Greg Sargent informs us that important journalistic organizations are deeply concerned about reporting important news:
Even before the controversy erupted over Helen Thomas' remarks, Fox was locked in a behind-the-scenes "death match" with Bloomberg News over who would next inherit her front-row seat in the White House press room, according to a source close to ongoing discussions over the seat.
Thomas's perch is enormously prestigious, at least for people in the media biz who care about this kind of thing. Fox and Bloomberg had previously made it known to the White House Correspondents Association that they coveted the seat upon Thomas's retirement.
While neither news org has lobbied for the seat today, out of respect for Thomas, her retirement is likely to re-ignite that "death match" between the two outlets, each of which have seats in the abysmally low class second row.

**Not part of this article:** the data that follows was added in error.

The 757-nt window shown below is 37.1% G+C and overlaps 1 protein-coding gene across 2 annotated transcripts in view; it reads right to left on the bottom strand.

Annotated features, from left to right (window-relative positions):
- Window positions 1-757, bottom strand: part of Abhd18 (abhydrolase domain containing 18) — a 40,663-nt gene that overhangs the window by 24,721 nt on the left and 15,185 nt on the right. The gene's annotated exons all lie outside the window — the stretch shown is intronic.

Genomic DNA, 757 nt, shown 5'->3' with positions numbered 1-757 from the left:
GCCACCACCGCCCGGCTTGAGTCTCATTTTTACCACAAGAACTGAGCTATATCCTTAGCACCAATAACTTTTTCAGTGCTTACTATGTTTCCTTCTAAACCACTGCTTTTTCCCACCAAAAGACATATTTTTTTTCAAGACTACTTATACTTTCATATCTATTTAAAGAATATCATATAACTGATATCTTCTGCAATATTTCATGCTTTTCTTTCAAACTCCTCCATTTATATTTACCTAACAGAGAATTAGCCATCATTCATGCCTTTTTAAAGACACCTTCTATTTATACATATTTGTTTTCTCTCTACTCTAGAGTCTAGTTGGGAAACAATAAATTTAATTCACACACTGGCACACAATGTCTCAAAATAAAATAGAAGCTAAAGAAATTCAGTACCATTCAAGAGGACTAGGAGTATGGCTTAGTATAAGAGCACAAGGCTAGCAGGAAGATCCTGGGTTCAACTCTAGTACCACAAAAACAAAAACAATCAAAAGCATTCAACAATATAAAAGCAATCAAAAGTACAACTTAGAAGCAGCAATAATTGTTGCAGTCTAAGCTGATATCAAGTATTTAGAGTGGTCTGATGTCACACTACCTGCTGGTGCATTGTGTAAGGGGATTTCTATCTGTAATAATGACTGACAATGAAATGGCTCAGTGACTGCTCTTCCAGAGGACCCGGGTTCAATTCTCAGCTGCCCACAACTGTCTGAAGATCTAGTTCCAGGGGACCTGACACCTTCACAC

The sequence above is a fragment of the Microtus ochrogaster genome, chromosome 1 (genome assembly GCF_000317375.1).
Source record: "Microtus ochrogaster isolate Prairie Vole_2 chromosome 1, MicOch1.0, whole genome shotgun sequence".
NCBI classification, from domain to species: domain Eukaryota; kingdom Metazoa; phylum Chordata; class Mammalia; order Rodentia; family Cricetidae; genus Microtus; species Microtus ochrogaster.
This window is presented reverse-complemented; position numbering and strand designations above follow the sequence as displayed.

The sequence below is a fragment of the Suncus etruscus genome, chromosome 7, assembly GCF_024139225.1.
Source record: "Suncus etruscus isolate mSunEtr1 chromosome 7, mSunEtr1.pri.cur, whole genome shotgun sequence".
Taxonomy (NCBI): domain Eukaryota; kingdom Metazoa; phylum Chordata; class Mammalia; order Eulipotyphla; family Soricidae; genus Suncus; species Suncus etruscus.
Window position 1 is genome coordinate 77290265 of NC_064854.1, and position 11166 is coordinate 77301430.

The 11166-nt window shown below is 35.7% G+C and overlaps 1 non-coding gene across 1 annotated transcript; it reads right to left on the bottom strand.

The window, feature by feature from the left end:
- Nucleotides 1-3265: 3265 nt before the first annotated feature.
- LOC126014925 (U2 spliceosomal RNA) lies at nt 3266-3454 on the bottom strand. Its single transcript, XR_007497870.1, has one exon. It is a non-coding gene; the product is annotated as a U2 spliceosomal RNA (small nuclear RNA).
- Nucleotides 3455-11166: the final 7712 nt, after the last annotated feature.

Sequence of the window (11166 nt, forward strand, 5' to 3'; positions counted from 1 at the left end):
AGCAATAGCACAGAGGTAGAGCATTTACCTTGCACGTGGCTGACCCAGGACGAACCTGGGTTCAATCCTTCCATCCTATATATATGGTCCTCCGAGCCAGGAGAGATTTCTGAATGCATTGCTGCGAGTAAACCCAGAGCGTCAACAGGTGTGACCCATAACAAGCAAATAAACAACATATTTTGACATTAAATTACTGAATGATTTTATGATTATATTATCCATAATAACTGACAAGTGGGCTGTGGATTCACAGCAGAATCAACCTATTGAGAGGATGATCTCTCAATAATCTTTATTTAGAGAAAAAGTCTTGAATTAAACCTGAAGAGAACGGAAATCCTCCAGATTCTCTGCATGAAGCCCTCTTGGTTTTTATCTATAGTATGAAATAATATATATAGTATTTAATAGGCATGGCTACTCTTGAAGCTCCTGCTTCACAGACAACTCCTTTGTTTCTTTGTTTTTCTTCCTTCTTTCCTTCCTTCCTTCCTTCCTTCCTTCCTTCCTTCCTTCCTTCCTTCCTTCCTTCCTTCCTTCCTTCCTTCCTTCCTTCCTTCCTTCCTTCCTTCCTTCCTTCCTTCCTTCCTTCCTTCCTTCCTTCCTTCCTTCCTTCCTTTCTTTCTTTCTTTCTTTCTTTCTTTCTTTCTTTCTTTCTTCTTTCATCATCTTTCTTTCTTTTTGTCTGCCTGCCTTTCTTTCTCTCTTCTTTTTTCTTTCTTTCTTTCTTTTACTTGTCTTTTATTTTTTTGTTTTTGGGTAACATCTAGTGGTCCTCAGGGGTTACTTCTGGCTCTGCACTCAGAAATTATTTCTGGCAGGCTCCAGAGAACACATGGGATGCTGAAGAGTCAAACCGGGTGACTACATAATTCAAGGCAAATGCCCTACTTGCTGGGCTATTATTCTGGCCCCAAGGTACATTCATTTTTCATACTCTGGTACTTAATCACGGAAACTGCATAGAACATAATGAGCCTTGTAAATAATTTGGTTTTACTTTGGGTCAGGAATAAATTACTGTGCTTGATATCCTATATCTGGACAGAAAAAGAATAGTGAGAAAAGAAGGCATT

The next time you find yourself watching one of our esteemed White House correspondents, standing in front of the building so you know they're on the scene, getting the skinny, in the know, delivering the low-down -- which, despite that proximity to power is just another recitation of conventional political wisdom and dime-store advice placed in the mouths of probably fictional "analysis" and "party leaders" ("What the president needs to do now, say analysts, is show he's concerned") -- remind yourself that whether they're in the first row or the second row at the briefing is the kind of thing these people care about.
-- Paul Waldman